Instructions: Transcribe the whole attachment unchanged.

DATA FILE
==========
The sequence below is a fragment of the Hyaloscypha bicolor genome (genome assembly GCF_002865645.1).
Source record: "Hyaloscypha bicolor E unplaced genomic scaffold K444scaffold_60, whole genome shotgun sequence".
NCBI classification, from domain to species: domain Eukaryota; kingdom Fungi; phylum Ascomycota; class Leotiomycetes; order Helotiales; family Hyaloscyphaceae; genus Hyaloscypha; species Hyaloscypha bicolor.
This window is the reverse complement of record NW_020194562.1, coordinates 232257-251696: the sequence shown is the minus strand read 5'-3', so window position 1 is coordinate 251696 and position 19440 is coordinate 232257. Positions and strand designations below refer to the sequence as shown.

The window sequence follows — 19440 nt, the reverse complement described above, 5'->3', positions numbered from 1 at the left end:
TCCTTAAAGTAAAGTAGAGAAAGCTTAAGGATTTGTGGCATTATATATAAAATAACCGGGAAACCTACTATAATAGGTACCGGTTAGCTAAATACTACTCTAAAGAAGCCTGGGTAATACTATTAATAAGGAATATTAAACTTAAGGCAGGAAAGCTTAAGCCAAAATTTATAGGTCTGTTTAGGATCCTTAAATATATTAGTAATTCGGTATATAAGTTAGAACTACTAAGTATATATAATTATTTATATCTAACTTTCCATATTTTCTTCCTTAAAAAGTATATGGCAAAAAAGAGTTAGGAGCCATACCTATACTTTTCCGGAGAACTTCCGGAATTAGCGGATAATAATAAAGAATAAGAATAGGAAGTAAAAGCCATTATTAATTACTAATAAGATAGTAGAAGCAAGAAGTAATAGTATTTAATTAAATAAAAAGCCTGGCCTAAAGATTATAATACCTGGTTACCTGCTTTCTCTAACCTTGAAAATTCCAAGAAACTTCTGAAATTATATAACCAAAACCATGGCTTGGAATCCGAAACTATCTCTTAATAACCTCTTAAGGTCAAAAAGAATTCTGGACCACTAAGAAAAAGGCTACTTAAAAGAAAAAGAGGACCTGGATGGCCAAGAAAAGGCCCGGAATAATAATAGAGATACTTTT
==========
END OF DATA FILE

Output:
The sequence below is a fragment of the Hyaloscypha bicolor genome (genome assembly GCF_002865645.1).
Source record: "Hyaloscypha bicolor E unplaced genomic scaffold K444scaffold_60, whole genome shotgun sequence".
NCBI classification, from domain to species: domain Eukaryota; kingdom Fungi; phylum Ascomycota; class Leotiomycetes; order Helotiales; family Hyaloscyphaceae; genus Hyaloscypha; species Hyaloscypha bicolor.
This window is the reverse complement of record NW_020194562.1, coordinates 232257-251696: the sequence shown is the minus strand read 5'-3', so window position 1 is coordinate 251696 and position 19440 is coordinate 232257. Positions and strand designations below refer to the sequence as shown.

The window sequence follows — 19440 nt, the reverse complement described above, 5'->3', positions numbered from 1 at the left end:
TCCTTAAAGTAAAGTAGAGAAAGCTTAAGGATTTGTGGCATTATATATAAAATAACCGGGAAACCTACTATAATAGGTACCGGTTAGCTAAATACTACTCTAAAGAAGCCTGGGTAATACTATTAATAAGGAATATTAAACTTAAGGCAGGAAAGCTTAAGCCAAAATTTATAGGTCTGTTTAGGATCCTTAAATATATTAGTAATTCGGTATATAAGTTAGAACTACTAAGTATATATAATTATTTATATCTAACTTTCCATATTTTCTTCCTTAAAAAGTATATGGCAAAAAAGAGTTAGGAGCCATACCTATACTTTTCCGGAGAACTTCCGGAATTAGCGGATAATAATAAAGAATAAGAATAGGAAGTAAAAGCCATTATTAATTACTAATAAGATAGTAGAAGCAAGAAGTAATAGTATTTAATTAAATAAAAAGCCTGGCCTAAAGATTATAATACCTGGTTACCTGCTTTCTCTAACCTTGAAAATTCCAAGAAACTTCTGAAATTATATAACCAAAACCATGGCTTGGAATCCGAAACTATCTCTTAATAACCTCTTAAGGTCAAAAAGAATTCTGGACCACTAAGAAAAAGGCTACTTAAAAGAAAAAGAGGACCTGGATGGCCAAGAAAAGGCCCGGAATAATAATAGAGATACTTTT